The use of (high) discount rates in cost-benefit analysis is being criticized in the environmental debate. In particular, some feel that high future environmental costs do not get a fair hearing in a project appraisal due to the use of high discount rates. This paper explores first the relationship between the discount rate and environmental degradation. The link is ambiguous, though the overall effect of a lower discount rate may be more environmental friendly policies. Secondly, we discuss factors which should determine the discount rate according to economic theory, and to what extent environmental considerations can be brought into this framework. Finally, the paper briefly reviews other ways of bringing environmental considerations in the analysis, e.g. taking risk, uncertainty and irreversibility into account and including sustainability constraints. The conclusion is that the present tendency of overloading the discount rate should be avoided.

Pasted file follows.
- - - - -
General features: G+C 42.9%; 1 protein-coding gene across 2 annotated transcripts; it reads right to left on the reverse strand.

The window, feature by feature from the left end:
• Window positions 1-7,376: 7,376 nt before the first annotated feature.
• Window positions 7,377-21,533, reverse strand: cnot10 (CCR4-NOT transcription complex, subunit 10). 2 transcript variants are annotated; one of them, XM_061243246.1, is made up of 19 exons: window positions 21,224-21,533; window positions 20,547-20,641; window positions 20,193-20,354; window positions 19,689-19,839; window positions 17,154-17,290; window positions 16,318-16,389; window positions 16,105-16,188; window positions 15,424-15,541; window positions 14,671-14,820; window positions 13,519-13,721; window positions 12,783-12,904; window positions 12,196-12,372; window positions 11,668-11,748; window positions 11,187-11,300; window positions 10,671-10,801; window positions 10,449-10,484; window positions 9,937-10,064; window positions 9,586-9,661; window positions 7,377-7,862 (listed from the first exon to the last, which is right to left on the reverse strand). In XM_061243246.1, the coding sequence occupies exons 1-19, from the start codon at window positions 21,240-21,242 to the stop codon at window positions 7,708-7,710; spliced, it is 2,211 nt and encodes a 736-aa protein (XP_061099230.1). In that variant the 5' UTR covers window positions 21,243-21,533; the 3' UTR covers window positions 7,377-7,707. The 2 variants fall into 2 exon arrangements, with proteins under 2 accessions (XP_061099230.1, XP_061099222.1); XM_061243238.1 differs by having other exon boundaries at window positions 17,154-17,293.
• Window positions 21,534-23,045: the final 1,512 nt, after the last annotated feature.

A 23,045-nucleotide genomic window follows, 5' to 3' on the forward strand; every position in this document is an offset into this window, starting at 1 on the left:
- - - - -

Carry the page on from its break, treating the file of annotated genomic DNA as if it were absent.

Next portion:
The effect of a supply shock in the production of cocaine on violence: Evidence from Colombia and Venezuela
Does an economics education produce technocratic paternalists? Experimental evidence from Tanzania
Ivar Kolstad, Arne Wiig and Odd-Helge Fjeldstad
Journal of Development Studies
'Here Men Are Becoming Women and Women Men'. Gender, Class and Space in Maputo, Mozambique
Inge Tvedten, Arlindo Uate and Lizete Mangueleze
Social Im/mobilities in Africa. Ehnographic Approaches